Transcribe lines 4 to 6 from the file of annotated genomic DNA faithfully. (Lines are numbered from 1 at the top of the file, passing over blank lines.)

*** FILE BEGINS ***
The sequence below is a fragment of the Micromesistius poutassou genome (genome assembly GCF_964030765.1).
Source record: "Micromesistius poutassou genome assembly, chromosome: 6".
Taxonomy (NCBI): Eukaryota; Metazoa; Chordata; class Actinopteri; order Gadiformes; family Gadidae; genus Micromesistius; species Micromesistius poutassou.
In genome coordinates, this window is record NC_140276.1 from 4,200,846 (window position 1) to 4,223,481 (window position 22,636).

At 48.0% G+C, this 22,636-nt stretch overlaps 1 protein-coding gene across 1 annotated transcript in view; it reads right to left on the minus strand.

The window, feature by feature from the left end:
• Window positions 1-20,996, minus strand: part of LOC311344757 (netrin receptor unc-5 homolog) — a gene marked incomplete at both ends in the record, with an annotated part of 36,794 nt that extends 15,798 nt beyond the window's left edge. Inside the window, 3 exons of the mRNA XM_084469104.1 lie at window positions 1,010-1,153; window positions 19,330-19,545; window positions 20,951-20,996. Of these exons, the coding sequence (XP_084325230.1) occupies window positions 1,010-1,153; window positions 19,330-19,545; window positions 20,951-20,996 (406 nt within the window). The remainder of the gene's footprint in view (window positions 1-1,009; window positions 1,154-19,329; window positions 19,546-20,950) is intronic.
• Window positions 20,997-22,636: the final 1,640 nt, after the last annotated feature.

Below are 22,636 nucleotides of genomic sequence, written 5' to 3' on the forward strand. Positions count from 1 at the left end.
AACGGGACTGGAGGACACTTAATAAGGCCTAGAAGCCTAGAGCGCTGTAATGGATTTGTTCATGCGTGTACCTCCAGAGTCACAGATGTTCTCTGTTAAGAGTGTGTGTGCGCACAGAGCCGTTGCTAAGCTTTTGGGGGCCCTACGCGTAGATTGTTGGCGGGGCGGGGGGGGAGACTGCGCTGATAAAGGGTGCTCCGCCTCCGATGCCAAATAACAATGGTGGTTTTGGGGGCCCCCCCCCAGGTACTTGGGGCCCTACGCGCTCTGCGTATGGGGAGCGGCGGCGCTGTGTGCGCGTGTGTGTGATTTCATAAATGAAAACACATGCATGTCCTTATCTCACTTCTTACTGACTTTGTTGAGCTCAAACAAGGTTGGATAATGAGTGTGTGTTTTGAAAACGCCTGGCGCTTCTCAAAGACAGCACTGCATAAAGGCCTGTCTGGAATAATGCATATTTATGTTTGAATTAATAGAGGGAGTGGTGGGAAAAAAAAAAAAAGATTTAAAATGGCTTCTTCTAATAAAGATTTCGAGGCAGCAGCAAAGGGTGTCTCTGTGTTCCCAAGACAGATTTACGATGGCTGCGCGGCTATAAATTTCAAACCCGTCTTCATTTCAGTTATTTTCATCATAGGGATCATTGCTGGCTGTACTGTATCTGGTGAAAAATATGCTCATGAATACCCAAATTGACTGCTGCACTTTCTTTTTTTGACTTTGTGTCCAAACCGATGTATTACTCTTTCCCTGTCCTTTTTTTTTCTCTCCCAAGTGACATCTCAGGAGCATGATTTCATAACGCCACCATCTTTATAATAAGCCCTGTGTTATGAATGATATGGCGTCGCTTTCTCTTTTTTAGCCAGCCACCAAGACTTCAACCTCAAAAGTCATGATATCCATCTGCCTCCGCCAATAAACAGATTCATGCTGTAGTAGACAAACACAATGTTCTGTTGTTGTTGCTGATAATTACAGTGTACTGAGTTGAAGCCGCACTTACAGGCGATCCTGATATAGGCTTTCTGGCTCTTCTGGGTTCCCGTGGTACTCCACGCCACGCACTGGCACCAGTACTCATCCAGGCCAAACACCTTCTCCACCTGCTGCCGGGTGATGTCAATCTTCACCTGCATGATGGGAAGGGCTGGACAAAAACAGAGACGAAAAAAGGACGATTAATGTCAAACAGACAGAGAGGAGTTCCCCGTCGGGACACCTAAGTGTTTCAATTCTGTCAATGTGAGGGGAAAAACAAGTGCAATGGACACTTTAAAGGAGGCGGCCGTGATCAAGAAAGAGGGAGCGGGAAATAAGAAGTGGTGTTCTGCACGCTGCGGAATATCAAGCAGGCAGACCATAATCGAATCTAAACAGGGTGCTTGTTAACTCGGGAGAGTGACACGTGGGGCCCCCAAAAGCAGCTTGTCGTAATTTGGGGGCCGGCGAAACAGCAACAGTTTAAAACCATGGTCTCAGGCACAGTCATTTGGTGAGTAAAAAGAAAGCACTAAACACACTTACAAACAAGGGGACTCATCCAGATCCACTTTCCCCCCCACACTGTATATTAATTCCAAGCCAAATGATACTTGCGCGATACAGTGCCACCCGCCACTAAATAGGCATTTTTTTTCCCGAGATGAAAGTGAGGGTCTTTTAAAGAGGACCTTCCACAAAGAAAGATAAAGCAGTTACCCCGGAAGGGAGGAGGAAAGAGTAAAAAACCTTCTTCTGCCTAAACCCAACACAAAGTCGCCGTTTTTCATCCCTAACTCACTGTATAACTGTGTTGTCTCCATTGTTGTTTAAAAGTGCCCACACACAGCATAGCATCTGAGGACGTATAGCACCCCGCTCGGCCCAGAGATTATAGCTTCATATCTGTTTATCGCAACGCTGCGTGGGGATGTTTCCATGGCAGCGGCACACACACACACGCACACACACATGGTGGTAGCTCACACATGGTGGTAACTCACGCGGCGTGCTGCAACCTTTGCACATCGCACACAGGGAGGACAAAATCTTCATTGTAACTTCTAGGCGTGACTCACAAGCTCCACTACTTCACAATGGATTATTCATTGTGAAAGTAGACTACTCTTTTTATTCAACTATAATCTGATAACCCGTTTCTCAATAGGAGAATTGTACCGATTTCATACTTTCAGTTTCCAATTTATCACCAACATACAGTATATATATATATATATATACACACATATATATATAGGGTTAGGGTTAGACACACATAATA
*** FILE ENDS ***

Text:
In genome coordinates, this window is record NC_140276.1 from 4,200,846 (window position 1) to 4,223,481 (window position 22,636).

At 48.0% G+C, this 22,636-nt stretch overlaps 1 protein-coding gene across 1 annotated transcript in view; it reads right to left on the minus strand.

The window, feature by feature from the left end: